the client said. “You’re our preferred bidder.”
Awesome, I thought.
“We’ve just got a couple of queries,” the client said:
Firstly, are you ok with travelling abroad?
Secondly, we think you’re too cheap!
Whoa, just hold on a minute. Let me make myself clear:
We are not cheap!
And you can’t be either.
Because you can’t afford to be.
The only way to be cheap successfully – or more appropriately, to be the lowest cost provider – is to do it at massive scale.
Think McDonalds-level scale.
They offer probably one of the cheapest burger meals you can get (let’s not get into a quality discussion), but McDonalds can afford to be so cheap because it does it at massive scale.
And anyhow, when did a client last seek a cheap consultancy?
It’s the equivalent of looking for a cheap doctor.
You just wouldn’t do it.
As the Stella Artois adverts used to say:
Now, back to the opportunity at hand.
I was in a competitive tender situation.
But I was clearly in a strong position because the client was letting me know that we were too cheap. If they were buying on price (and I don’t believe anyone buys on price), they’d simply award me the contract.
Of course, they weren’t buying on price, yet they were talking to me rather than my competitors.
That was a very positive thing!
My response to their queries:
Of course I’m happy to travel
And no, we’re definitely not cheap.
Here’s what else I said:
“If our fees have come in significantly lower than our competitors, then it means one of two things:
Either we’ve misunderstood the scope and scale of the project
Our competitors have misunderstood the scope and scale of the opportunity.”
It was plainly obvious that, as I was the one having the discussion about being too cheap, it was me who had the misunderstanding.
So what to do about it?
I offered the client two options:
- I could review my bid and if I deemed it appropriate, resubmit with an increased fee.
- We could get started on the project under the proviso that I reserve the right to review our fees within a 4-week period. That way I could get started on the project (become the incumbent – a key aim for every consulting business), and I would be in a better position to evaluate the project, and to determine just how much I misunderstood.
The client’s response?
If I was to revise my bid now, under their procurement rules they’d have to re-evaluate their decision.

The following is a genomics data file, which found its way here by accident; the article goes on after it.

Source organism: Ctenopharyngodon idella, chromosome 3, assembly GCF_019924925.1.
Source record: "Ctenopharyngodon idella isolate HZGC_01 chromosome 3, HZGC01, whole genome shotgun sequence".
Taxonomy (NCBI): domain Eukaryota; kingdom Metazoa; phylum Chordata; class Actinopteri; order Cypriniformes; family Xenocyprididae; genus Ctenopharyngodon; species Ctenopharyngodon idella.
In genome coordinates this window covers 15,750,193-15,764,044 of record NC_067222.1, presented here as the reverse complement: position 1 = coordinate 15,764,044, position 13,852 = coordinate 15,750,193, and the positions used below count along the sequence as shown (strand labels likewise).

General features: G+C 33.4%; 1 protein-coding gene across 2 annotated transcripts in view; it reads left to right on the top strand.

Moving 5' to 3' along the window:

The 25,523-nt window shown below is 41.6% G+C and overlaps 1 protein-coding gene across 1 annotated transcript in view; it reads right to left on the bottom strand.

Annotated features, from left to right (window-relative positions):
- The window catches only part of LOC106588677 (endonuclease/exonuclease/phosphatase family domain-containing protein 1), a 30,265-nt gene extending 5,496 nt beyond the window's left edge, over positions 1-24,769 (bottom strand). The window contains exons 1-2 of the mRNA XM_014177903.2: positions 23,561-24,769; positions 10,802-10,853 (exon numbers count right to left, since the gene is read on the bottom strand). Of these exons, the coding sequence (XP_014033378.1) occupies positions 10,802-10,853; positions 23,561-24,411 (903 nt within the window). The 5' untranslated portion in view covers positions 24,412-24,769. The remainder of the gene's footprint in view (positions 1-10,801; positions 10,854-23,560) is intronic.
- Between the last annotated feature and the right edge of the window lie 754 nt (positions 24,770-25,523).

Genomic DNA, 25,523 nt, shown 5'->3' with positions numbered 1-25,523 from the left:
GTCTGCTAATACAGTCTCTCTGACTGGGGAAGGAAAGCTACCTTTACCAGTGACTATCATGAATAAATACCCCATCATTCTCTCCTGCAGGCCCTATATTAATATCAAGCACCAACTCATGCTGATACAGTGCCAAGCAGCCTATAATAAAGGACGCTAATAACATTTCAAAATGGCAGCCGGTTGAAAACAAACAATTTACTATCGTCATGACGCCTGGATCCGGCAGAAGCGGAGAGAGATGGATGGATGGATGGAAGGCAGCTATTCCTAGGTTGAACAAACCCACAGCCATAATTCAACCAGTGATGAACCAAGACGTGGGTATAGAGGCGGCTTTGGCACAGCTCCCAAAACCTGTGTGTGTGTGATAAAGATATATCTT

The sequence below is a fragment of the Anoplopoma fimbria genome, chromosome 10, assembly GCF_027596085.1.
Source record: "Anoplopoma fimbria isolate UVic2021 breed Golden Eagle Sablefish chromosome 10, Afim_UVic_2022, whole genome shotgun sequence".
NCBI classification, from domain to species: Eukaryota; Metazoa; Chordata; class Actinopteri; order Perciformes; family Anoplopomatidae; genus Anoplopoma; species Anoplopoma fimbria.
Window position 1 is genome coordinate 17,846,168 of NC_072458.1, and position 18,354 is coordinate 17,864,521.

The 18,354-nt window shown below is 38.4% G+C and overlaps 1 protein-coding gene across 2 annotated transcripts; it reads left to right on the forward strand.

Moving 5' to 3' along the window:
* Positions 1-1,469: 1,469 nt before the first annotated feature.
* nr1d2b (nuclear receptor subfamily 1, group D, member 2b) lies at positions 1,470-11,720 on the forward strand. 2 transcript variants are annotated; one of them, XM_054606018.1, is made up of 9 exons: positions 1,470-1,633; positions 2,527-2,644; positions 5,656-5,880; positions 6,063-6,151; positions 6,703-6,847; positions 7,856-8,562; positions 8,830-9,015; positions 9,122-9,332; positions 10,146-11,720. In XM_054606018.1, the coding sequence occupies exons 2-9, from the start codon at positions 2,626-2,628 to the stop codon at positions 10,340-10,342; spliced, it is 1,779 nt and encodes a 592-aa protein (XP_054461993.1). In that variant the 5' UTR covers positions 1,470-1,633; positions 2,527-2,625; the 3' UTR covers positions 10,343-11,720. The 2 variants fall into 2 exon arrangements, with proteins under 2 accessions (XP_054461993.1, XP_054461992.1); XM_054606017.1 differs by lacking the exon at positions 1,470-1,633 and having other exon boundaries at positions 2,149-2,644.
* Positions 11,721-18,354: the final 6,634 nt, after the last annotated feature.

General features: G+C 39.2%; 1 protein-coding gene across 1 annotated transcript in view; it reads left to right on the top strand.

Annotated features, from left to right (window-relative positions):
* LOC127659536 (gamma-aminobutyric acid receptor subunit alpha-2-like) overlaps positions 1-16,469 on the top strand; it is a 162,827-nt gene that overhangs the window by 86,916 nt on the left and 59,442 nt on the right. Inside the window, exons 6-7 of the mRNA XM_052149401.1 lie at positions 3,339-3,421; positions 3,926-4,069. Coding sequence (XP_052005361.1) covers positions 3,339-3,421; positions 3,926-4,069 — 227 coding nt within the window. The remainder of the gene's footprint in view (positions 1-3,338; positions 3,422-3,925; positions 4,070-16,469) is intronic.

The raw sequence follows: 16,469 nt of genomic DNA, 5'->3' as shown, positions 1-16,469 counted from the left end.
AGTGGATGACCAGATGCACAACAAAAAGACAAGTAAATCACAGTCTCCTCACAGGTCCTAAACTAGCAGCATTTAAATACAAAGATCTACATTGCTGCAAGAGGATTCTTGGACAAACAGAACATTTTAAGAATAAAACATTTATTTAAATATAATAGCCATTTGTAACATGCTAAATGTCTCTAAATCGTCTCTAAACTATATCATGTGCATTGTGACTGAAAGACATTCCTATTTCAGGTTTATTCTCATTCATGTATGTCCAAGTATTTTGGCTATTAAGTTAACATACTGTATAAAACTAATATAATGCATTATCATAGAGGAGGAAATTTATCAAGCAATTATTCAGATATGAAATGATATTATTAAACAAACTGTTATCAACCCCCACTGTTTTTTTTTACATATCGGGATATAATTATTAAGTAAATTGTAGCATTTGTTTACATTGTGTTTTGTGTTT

I hesitated not for a second. I said, “Ok, Option 1 is now no longer on the table.”
That only left Option 2.
I’m pleased to say we were engaged on the project.
Within that first 4 weeks we did indeed improve our understanding of the project resulting in the doubling of our fees from £40k to £80k.
So that was it. I’d learned my lesson.
Or had I?
As it turned out, no, I had not!
My client this time was a large UK insurer.
We’d done some great work for them on a strategy piece and so were well placed to help them on the next stage of their project. The benefit of being the incumbent.
I was asked to submit a proposal.
Excitedly, I scoped out the project as I saw it, and I submitted my proposal.
It was £25k.
I didn’t hear back from the client for weeks.
My primary contact for proposal submissions was the Head of Procurement.
He was a very intelligent guy who fully understood the concept of win/win.
We’d built a great working relationship together.
When we did finally meet I asked him what he thought of the proposal.
Don’t ever submit anything like that to me again!
You’ll excuse my swearing, but my first thought was, “Oh shit!”
He then went on to explain that I had under-pitched the opportunity by such a degree that he didn’t even show the proposal to anybody else.
Like I said, he was a smart guy.
He knew that if he showed it to anyone else, he would look just as stupid as I currently did!
In thanks to the strong relationship and mutual respect, he granted me the opportunity to revise my bid and resubmit.
Which I did.
This time, the fee was £169k.
Nearly 7x the original fee!
So what would have happened if I didn’t know the client well?
Chances are I’d never have gotten the opportunity to get to know them well.
By underpricing I’d demonstrated a misunderstanding of the project, and thereby, a misunderstanding of the client.
I’d have made it clear – my proposal shouted from the rooftops:
We weren’t a fit
That’s exactly what I did in the two examples above. Only in each case I had sufficiently strong client relationships that I was able to recover from my mistakes!
Most people make the mistake of worrying about a proposal being too expensive
The bigger risk to your business is in being too cheap.
Why do I say that?
Because it’s a whole lot easier for someone to tell you that you’re too expensive, than too cheap.
Think about it.
Have you ever gone into a shop.
Looked at something really nice. High-quality. Perceived high class.
Only to ask the price and be surprised by how low it was?
What did you do?
Ask to pay a higher price, or simply walk off under the assumption that the item wasn’t as good as you’d thought!
Remember, no-one buys on price.
The only people forced to buy on price are the public sector, and even in those circumstances people find ways around it.
This is why it is so much more appropriate to overbid than underbid.
If your price is too high, and the client or prospect likes you, you’ll typically get the opportunity to negotiate with your client.
But if the price is too low, it’s usually: